The current research, which was done in rats, identified this pathway as a possible means both for preventing relapse, but also for preventing alcohol addiction in the first place.
The authors of the study believe that their research will lead to testing their methods in humans. If this works, they may be able to expand their medication to treat tobacco and other addictions.
“One of the main causes of relapse is craving, triggered in the memory by certain cues -- like going into a bar, or the smell or taste of alcohol,” said Barak, the lead author. “What we learned is that when rats were exposed to the smell or taste of alcohol there was a small window of opportunity to target the area of the brain that reconsolidates the memory of the craving for alcohol and to weaken or erase the memory -- and thus the craving.”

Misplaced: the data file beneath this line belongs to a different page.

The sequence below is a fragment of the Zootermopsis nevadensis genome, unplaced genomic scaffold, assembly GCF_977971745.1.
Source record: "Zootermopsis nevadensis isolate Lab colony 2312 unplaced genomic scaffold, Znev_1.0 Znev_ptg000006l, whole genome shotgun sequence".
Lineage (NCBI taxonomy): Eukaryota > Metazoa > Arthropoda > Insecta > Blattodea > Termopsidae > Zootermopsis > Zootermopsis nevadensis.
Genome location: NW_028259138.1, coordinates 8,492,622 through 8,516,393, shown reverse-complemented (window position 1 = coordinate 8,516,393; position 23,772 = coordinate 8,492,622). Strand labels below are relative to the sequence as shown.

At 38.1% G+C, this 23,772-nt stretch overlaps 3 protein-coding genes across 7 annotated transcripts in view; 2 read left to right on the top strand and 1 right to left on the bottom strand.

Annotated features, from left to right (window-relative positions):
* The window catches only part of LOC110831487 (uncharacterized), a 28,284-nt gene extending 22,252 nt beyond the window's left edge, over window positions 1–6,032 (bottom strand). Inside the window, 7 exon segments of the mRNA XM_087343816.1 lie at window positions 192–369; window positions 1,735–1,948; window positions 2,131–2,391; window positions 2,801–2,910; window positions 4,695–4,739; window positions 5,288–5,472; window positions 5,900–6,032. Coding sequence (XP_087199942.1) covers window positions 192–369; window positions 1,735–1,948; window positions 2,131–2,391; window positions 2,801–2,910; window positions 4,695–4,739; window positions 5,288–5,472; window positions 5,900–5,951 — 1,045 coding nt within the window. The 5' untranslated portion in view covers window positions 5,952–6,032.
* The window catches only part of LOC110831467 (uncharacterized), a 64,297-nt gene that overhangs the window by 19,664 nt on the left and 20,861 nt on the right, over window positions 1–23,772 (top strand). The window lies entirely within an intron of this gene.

The specific area of the brain targeted by the research is called the amygdala. A portion of this part of the brain was found to be tied directly to an addicts desire for alcohol. When alcohol addicted rats were given drink, they instantly got a strong signal to a portion of their amygdala. If the scientists block this pathway, the rats did not receive the signal and stopped drinking.
“One of the main problems in alcoholism is relapse, and there are not many treatments. Even with an efficient treatment, 70% to 80% of the patients will relapse in the first year,” Barak says. “It’s really thrilling that we were able to completely erase the memory and prevent relapse in these animals. This could be a revolution in treatment approaches for addiction, in terms of erasing unwanted memories and thereby manipulating the brain triggers that are so problematic for people with addictions” he said.